Currently viewing the category: "Wasps and Hornets"
What's That Bug? does not endorse extermination

Subject: What is this
Location: Winnipeg mb canada
June 5, 2015 4:41 pm
What is this thing I accidentally stepped on
Signature: Kayla

Ichneumon

Ichneumon

Dear Kayla,
This very distinctly marked parasitic Ichneumon is
Rhyssa lineolata, which you can verify on BugGuide.  We wonder how many times you are going to refer to the dictionary with this information on the feeding habits that are posted on BugGuide:  “idiobiont ectoparasitoids of the immature wood-boring endopterygote insects, in our area usually larval woodwasps (Siricidae and Xiphydriidae), but may also develop as facultative hyperparasitoids using other woodwasp parasitoids as hosts or on virtually any endopterygote (some have even been cultured in the laboratory on entirely unnatural surrogate hosts).” 

What's That Bug? does not endorse extermination

Subject: Dragonfly/Yellow Jacket
Location: Pembroke, ON.
June 2, 2015 8:26 am
A friend of mine spotted this interesting insect on the side of a home the other day in Pembroke, ON. I don’t really have too many details, However, I do have an image! They’re calling it a “Dragonbee”
Signature: However

Male Stumpstabber

Male Stumpstabber

Dear However,
As much as we like the name “Dragonbee”, we are not ready to promote it as an alternate name for this male Stump Stabber, though one would probably never attribute that name to the male of a
Megarhyssa species.  The name is quite apt for the female Stump Stabber which actually stabs stumps with her long ovipositor while laying eggs that will eventually parasitize a larval Wood Wasp. We believe your Stump Stabber is Megarhyssa macrurus, based on images posted to BugGuide and the listed range data there.

What's That Bug? does not endorse extermination

Subject: Bee with yellow tipped antenna
Location: Fairbanks, AK
May 30, 2015 6:30 pm
I found this unfamiliar bug on my deck. I’ve never seen one before . It’s larger than the usual yellow jacket.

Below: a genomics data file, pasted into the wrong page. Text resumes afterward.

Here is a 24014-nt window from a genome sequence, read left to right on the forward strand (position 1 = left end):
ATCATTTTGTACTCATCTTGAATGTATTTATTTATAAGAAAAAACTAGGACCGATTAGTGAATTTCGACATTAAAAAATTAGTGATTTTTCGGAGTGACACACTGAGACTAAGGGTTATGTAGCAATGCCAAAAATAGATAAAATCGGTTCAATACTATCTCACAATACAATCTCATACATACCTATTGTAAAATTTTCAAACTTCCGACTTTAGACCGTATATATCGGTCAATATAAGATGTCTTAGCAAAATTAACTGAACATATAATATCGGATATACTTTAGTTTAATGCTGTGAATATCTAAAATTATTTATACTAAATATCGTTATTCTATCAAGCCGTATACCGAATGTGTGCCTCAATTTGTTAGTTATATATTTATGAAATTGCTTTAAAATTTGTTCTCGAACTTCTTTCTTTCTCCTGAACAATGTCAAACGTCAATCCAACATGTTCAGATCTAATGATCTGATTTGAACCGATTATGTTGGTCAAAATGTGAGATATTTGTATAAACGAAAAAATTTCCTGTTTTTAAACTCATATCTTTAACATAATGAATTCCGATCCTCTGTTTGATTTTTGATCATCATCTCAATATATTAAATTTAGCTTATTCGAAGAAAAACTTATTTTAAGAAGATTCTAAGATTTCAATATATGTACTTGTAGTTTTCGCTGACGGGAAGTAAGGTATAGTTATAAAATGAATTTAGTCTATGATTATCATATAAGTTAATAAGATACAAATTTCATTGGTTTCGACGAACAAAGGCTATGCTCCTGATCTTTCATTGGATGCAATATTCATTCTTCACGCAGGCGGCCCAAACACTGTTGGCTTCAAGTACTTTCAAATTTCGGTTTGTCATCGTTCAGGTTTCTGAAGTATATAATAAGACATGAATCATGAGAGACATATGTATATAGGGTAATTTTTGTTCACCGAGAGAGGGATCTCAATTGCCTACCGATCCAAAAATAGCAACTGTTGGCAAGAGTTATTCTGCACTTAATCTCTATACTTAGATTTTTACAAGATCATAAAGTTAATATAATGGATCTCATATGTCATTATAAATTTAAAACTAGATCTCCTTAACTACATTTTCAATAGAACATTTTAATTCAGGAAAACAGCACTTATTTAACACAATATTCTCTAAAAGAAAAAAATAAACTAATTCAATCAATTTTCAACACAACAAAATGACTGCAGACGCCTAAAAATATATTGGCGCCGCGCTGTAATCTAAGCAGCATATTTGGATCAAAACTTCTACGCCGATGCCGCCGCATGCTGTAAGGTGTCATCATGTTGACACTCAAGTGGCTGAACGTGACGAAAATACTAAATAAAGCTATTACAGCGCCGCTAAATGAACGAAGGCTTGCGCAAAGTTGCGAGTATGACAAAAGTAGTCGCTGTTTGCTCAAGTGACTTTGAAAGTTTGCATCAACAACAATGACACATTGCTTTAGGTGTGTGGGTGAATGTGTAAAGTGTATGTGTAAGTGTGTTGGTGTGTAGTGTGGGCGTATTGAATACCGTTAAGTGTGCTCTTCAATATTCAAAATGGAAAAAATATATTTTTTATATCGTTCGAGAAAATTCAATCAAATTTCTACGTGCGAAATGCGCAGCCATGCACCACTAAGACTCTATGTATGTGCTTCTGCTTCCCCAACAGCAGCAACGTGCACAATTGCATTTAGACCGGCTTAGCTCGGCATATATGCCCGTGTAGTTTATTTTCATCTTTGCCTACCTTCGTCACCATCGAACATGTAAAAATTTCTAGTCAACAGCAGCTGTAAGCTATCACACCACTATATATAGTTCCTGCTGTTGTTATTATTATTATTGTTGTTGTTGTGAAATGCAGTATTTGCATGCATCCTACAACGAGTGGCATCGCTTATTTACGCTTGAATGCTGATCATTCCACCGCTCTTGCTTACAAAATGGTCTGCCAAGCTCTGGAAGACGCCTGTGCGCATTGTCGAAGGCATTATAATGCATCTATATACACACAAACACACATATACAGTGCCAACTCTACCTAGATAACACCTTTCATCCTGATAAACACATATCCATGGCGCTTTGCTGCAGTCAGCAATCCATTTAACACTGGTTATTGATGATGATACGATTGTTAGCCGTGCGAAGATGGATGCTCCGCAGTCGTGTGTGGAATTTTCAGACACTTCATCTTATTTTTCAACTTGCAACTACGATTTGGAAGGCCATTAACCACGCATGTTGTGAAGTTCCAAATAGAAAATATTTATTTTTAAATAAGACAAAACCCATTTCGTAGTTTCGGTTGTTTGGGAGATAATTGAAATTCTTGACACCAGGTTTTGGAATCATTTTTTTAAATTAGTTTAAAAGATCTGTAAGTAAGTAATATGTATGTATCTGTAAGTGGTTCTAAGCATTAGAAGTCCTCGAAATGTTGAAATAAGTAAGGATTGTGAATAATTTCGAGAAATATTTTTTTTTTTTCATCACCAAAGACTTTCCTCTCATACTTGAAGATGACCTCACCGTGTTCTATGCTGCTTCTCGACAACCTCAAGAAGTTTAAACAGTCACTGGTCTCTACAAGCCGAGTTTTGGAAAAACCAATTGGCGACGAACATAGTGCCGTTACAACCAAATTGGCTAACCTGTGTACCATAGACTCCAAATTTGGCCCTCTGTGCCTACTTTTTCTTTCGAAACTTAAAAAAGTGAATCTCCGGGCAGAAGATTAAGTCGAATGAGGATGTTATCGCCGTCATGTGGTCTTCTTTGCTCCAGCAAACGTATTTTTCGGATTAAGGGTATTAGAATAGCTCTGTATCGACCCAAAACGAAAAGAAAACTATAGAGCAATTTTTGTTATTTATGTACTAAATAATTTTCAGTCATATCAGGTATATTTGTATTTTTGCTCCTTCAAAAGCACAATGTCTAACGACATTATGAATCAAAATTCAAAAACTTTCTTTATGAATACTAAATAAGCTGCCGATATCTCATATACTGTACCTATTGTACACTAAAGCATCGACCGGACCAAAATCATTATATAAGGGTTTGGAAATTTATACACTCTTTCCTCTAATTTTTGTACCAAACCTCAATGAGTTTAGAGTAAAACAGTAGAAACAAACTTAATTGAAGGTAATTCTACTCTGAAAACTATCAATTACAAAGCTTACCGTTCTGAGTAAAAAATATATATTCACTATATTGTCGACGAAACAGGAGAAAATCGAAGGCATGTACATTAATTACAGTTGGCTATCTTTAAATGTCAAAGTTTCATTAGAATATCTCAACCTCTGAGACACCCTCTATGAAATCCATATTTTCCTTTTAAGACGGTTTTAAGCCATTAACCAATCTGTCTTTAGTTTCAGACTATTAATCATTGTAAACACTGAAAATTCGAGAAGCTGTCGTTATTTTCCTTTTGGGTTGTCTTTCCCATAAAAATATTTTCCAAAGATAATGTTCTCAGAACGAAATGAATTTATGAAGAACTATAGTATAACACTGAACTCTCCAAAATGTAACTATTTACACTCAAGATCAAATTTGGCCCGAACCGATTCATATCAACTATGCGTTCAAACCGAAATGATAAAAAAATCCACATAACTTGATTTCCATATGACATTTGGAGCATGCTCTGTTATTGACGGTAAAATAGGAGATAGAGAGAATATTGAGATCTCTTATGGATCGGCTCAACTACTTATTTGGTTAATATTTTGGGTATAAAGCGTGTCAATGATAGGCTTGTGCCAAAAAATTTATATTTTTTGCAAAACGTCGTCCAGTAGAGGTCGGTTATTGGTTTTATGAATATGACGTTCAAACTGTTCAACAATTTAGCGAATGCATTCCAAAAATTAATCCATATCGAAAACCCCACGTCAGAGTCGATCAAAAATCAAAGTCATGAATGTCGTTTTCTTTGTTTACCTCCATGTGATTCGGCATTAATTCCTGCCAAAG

Signature: Sarah

Elm Sawfly

Elm Sawfly

Dear Sarah,
Though this Elm Sawfly,
Cimbex americana, is related to bees and wasps by being classified in the same order, the Elm Sawfly is incapable of stinging.  We received two recent identification requests for Elm Sawflies, and because the other submission included images of the living insect, we featured that posting as our Bug of the Month for June 2015 though it appears it was also selected as the Bug of the Month for April 2013.  Your submission is nonetheless quite important as we get very few submissions from Alaska.

Elm Sawfly

Elm Sawfly

Thank you! I saw a second one today in a driveway a half mile away. Sounds as if I should give a heads up to the entomologists at Univ. of Alaska, Fairbanks. You give me a starting place. Thanks again.

What's That Bug? does not endorse extermination

Subject: Giant insect in Seattle
Location: Seattle, Wa
May 31, 2015 12:03 am
I saw this giant insect on an Italian plum in late May in Seattle. It was a warm 75 degree day. It moved slowly on the branches and the butt was pulsating. I made direct eye contact with her. She looked me right in my eyes.
Signature: Bugged out

Elm Sawfly

Elm Sawfly

Dear Bugged out,
Though it is in the same insect order as wasps and bees, this Elm Sawfly,